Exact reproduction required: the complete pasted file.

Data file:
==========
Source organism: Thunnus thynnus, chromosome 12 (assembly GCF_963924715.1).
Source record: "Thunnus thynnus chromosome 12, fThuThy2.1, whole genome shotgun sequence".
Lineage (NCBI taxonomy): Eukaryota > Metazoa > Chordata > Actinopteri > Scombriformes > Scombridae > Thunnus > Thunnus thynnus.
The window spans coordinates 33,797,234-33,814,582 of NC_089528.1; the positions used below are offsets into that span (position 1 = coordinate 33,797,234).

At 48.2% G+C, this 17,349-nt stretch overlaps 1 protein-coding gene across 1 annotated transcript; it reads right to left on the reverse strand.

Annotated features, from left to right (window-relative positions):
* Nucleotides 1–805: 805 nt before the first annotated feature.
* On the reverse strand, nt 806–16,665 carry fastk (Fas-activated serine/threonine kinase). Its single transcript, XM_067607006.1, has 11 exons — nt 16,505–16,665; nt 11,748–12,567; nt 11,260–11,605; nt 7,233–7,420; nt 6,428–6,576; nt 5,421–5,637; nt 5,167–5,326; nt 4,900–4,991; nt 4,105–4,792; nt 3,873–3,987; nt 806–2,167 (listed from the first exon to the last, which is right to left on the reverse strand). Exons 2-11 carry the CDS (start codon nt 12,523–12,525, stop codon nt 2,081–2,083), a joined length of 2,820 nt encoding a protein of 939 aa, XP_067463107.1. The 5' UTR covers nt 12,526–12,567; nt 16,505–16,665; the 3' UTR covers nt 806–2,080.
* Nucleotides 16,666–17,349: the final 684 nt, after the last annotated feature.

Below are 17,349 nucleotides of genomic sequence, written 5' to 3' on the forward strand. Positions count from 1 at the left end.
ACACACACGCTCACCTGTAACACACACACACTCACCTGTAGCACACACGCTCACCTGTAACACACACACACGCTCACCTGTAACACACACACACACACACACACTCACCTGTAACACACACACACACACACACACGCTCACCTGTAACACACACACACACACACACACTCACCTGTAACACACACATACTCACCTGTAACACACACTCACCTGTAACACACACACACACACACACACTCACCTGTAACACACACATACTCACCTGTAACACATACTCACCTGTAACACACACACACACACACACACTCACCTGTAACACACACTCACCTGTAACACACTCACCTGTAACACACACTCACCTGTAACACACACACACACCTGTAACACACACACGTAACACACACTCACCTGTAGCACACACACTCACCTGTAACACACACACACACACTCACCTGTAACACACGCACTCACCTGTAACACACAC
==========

Source organism: Thunnus thynnus, chromosome 12 (assembly GCF_963924715.1).
Source record: "Thunnus thynnus chromosome 12, fThuThy2.1, whole genome shotgun sequence".
Lineage (NCBI taxonomy): Eukaryota > Metazoa > Chordata > Actinopteri > Scombriformes > Scombridae > Thunnus > Thunnus thynnus.
The window spans coordinates 33,797,234-33,814,582 of NC_089528.1; the positions used below are offsets into that span (position 1 = coordinate 33,797,234).

At 48.2% G+C, this 17,349-nt stretch overlaps 1 protein-coding gene across 1 annotated transcript; it reads right to left on the reverse strand.

Annotated features, from left to right (window-relative positions):
* Nucleotides 1–805: 805 nt before the first annotated feature.
* On the reverse strand, nt 806–16,665 carry fastk (Fas-activated serine/threonine kinase). Its single transcript, XM_067607006.1, has 11 exons — nt 16,505–16,665; nt 11,748–12,567; nt 11,260–11,605; nt 7,233–7,420; nt 6,428–6,576; nt 5,421–5,637; nt 5,167–5,326; nt 4,900–4,991; nt 4,105–4,792; nt 3,873–3,987; nt 806–2,167 (listed from the first exon to the last, which is right to left on the reverse strand). Exons 2-11 carry the CDS (start codon nt 12,523–12,525, stop codon nt 2,081–2,083), a joined length of 2,820 nt encoding a protein of 939 aa, XP_067463107.1. The 5' UTR covers nt 12,526–12,567; nt 16,505–16,665; the 3' UTR covers nt 806–2,080.
* Nucleotides 16,666–17,349: the final 684 nt, after the last annotated feature.

Below are 17,349 nucleotides of genomic sequence, written 5' to 3' on the forward strand. Positions count from 1 at the left end.
ACACACACGCTCACCTGTAACACACACACACTCACCTGTAGCACACACGCTCACCTGTAACACACACACACGCTCACCTGTAACACACACACACACACACACACTCACCTGTAACACACACACACACACACACACGCTCACCTGTAACACACACACACACACACACACTCACCTGTAACACACACATACTCACCTGTAACACACACTCACCTGTAACACACACACACACACACACACTCACCTGTAACACACACATACTCACCTGTAACACATACTCACCTGTAACACACACACACACACACACACTCACCTGTAACACACACTCACCTGTAACACACTCACCTGTAACACACACTCACCTGTAACACACACACACACCTGTAACACACACACGTAACACACACTCACCTGTAGCACACACACTCACCTGTAACACACACACACACACTCACCTGTAACACACGCACTCACCTGTAACACACAC